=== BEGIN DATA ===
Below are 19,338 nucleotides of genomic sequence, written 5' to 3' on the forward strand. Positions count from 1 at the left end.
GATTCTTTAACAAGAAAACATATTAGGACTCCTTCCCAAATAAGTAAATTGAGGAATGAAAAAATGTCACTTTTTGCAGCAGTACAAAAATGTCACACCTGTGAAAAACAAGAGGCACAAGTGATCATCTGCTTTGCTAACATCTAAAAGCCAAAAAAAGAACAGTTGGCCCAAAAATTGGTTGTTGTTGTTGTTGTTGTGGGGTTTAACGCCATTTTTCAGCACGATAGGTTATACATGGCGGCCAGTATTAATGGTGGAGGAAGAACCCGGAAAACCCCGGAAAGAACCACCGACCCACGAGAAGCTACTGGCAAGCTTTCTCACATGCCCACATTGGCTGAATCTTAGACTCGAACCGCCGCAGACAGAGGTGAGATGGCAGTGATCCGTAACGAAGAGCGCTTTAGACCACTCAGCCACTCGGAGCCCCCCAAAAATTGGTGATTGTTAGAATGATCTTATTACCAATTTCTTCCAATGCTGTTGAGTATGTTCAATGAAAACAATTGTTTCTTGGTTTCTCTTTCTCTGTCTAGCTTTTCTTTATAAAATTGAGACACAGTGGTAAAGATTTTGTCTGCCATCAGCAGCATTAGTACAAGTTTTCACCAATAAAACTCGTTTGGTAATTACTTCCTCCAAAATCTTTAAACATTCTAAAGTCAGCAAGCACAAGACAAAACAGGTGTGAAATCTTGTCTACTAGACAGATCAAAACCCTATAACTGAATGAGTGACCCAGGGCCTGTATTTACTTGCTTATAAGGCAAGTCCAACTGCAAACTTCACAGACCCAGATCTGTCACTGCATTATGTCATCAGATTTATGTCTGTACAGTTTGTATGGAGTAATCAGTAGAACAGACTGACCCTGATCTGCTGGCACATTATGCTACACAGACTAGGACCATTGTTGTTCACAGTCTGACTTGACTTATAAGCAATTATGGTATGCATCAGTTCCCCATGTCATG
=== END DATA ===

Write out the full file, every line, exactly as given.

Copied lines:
Below are 19,338 nucleotides of genomic sequence, written 5' to 3' on the forward strand. Positions count from 1 at the left end.
GATTCTTTAACAAGAAAACATATTAGGACTCCTTCCCAAATAAGTAAATTGAGGAATGAAAAAATGTCACTTTTTGCAGCAGTACAAAAATGTCACACCTGTGAAAAACAAGAGGCACAAGTGATCATCTGCTTTGCTAACATCTAAAAGCCAAAAAAAGAACAGTTGGCCCAAAAATTGGTTGTTGTTGTTGTTGTTGTGGGGTTTAACGCCATTTTTCAGCACGATAGGTTATACATGGCGGCCAGTATTAATGGTGGAGGAAGAACCCGGAAAACCCCGGAAAGAACCACCGACCCACGAGAAGCTACTGGCAAGCTTTCTCACATGCCCACATTGGCTGAATCTTAGACTCGAACCGCCGCAGACAGAGGTGAGATGGCAGTGATCCGTAACGAAGAGCGCTTTAGACCACTCAGCCACTCGGAGCCCCCCAAAAATTGGTGATTGTTAGAATGATCTTATTACCAATTTCTTCCAATGCTGTTGAGTATGTTCAATGAAAACAATTGTTTCTTGGTTTCTCTTTCTCTGTCTAGCTTTTCTTTATAAAATTGAGACACAGTGGTAAAGATTTTGTCTGCCATCAGCAGCATTAGTACAAGTTTTCACCAATAAAACTCGTTTGGTAATTACTTCCTCCAAAATCTTTAAACATTCTAAAGTCAGCAAGCACAAGACAAAACAGGTGTGAAATCTTGTCTACTAGACAGATCAAAACCCTATAACTGAATGAGTGACCCAGGGCCTGTATTTACTTGCTTATAAGGCAAGTCCAACTGCAAACTTCACAGACCCAGATCTGTCACTGCATTATGTCATCAGATTTATGTCTGTACAGTTTGTATGGAGTAATCAGTAGAACAGACTGACCCTGATCTGCTGGCACATTATGCTACACAGACTAGGACCATTGTTGTTCACAGTCTGACTTGACTTATAAGCAATTATGGTATGCATCAGTTCCCCATGTCATG